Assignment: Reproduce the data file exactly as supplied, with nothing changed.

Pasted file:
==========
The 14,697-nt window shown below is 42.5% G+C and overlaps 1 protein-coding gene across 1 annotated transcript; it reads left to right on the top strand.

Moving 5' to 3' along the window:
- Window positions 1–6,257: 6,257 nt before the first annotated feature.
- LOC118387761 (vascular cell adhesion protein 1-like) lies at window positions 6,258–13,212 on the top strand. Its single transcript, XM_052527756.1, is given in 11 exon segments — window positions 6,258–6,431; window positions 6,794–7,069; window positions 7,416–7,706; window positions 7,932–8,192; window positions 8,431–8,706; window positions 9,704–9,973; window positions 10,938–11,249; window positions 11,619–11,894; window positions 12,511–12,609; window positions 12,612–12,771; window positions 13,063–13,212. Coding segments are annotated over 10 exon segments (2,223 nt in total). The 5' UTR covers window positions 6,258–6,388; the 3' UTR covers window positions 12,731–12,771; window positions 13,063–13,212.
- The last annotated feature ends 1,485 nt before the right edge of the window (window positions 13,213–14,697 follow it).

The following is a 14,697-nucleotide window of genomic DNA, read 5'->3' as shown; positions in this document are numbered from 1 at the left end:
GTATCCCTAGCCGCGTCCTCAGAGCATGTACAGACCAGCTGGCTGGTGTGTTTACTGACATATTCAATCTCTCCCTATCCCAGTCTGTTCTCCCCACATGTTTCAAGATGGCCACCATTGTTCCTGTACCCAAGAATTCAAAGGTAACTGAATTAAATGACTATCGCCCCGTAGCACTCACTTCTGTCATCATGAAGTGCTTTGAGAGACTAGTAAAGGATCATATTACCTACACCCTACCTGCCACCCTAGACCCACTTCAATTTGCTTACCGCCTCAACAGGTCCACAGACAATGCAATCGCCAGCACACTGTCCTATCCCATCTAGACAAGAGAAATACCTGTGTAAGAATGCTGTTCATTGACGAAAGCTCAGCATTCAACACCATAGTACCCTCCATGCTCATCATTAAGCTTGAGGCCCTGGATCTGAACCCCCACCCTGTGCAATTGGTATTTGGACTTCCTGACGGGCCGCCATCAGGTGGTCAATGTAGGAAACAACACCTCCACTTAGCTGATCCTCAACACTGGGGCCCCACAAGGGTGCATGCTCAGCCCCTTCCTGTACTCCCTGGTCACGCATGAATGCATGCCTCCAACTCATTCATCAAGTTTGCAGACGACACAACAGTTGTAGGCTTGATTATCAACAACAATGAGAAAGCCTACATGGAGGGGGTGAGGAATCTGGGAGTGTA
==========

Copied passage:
The 14,697-nt window shown below is 42.5% G+C and overlaps 1 protein-coding gene across 1 annotated transcript; it reads left to right on the top strand.

Moving 5' to 3' along the window:
- Window positions 1–6,257: 6,257 nt before the first annotated feature.
- LOC118387761 (vascular cell adhesion protein 1-like) lies at window positions 6,258–13,212 on the top strand. Its single transcript, XM_052527756.1, is given in 11 exon segments — window positions 6,258–6,431; window positions 6,794–7,069; window positions 7,416–7,706; window positions 7,932–8,192; window positions 8,431–8,706; window positions 9,704–9,973; window positions 10,938–11,249; window positions 11,619–11,894; window positions 12,511–12,609; window positions 12,612–12,771; window positions 13,063–13,212. Coding segments are annotated over 10 exon segments (2,223 nt in total). The 5' UTR covers window positions 6,258–6,388; the 3' UTR covers window positions 12,731–12,771; window positions 13,063–13,212.
- The last annotated feature ends 1,485 nt before the right edge of the window (window positions 13,213–14,697 follow it).

The following is a 14,697-nucleotide window of genomic DNA, read 5'->3' as shown; positions in this document are numbered from 1 at the left end:
GTATCCCTAGCCGCGTCCTCAGAGCATGTACAGACCAGCTGGCTGGTGTGTTTACTGACATATTCAATCTCTCCCTATCCCAGTCTGTTCTCCCCACATGTTTCAAGATGGCCACCATTGTTCCTGTACCCAAGAATTCAAAGGTAACTGAATTAAATGACTATCGCCCCGTAGCACTCACTTCTGTCATCATGAAGTGCTTTGAGAGACTAGTAAAGGATCATATTACCTACACCCTACCTGCCACCCTAGACCCACTTCAATTTGCTTACCGCCTCAACAGGTCCACAGACAATGCAATCGCCAGCACACTGTCCTATCCCATCTAGACAAGAGAAATACCTGTGTAAGAATGCTGTTCATTGACGAAAGCTCAGCATTCAACACCATAGTACCCTCCATGCTCATCATTAAGCTTGAGGCCCTGGATCTGAACCCCCACCCTGTGCAATTGGTATTTGGACTTCCTGACGGGCCGCCATCAGGTGGTCAATGTAGGAAACAACACCTCCACTTAGCTGATCCTCAACACTGGGGCCCCACAAGGGTGCATGCTCAGCCCCTTCCTGTACTCCCTGGTCACGCATGAATGCATGCCTCCAACTCATTCATCAAGTTTGCAGACGACACAACAGTTGTAGGCTTGATTATCAACAACAATGAGAAAGCCTACATGGAGGGGGTGAGGAATCTGGGAGTGTA